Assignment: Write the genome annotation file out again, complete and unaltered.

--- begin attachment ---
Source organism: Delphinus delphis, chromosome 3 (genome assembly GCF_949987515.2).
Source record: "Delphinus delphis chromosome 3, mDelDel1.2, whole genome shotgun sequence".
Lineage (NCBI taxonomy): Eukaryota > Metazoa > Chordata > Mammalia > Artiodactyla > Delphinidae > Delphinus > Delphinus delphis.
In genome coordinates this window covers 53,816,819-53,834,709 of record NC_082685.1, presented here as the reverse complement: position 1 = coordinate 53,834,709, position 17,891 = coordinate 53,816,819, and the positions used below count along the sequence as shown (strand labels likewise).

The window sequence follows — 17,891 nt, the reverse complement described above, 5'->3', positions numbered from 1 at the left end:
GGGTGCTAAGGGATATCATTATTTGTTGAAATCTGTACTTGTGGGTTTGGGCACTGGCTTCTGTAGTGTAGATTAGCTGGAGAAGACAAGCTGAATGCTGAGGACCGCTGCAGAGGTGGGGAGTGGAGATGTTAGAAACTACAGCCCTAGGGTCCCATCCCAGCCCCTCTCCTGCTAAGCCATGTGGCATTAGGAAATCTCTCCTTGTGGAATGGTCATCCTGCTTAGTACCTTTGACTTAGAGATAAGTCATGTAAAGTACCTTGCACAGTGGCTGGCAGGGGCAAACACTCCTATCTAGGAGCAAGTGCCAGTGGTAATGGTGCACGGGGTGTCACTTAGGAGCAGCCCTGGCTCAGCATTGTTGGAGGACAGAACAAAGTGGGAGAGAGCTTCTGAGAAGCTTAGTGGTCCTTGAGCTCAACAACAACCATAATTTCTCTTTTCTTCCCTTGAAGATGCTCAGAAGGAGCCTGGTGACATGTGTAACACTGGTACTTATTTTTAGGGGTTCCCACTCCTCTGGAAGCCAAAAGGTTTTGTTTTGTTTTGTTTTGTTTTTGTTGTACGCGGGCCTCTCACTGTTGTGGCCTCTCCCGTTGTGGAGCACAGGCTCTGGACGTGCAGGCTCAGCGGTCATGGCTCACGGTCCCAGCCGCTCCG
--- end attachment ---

Source organism: Delphinus delphis, chromosome 3 (genome assembly GCF_949987515.2).
Source record: "Delphinus delphis chromosome 3, mDelDel1.2, whole genome shotgun sequence".
Lineage (NCBI taxonomy): Eukaryota > Metazoa > Chordata > Mammalia > Artiodactyla > Delphinidae > Delphinus > Delphinus delphis.
In genome coordinates this window covers 53,816,819-53,834,709 of record NC_082685.1, presented here as the reverse complement: position 1 = coordinate 53,834,709, position 17,891 = coordinate 53,816,819, and the positions used below count along the sequence as shown (strand labels likewise).

The window sequence follows — 17,891 nt, the reverse complement described above, 5'->3', positions numbered from 1 at the left end:
GGGTGCTAAGGGATATCATTATTTGTTGAAATCTGTACTTGTGGGTTTGGGCACTGGCTTCTGTAGTGTAGATTAGCTGGAGAAGACAAGCTGAATGCTGAGGACCGCTGCAGAGGTGGGGAGTGGAGATGTTAGAAACTACAGCCCTAGGGTCCCATCCCAGCCCCTCTCCTGCTAAGCCATGTGGCATTAGGAAATCTCTCCTTGTGGAATGGTCATCCTGCTTAGTACCTTTGACTTAGAGATAAGTCATGTAAAGTACCTTGCACAGTGGCTGGCAGGGGCAAACACTCCTATCTAGGAGCAAGTGCCAGTGGTAATGGTGCACGGGGTGTCACTTAGGAGCAGCCCTGGCTCAGCATTGTTGGAGGACAGAACAAAGTGGGAGAGAGCTTCTGAGAAGCTTAGTGGTCCTTGAGCTCAACAACAACCATAATTTCTCTTTTCTTCCCTTGAAGATGCTCAGAAGGAGCCTGGTGACATGTGTAACACTGGTACTTATTTTTAGGGGTTCCCACTCCTCTGGAAGCCAAAAGGTTTTGTTTTGTTTTGTTTTGTTTTTGTTGTACGCGGGCCTCTCACTGTTGTGGCCTCTCCCGTTGTGGAGCACAGGCTCTGGACGTGCAGGCTCAGCGGTCATGGCTCACGGTCCCAGCCGCTCCG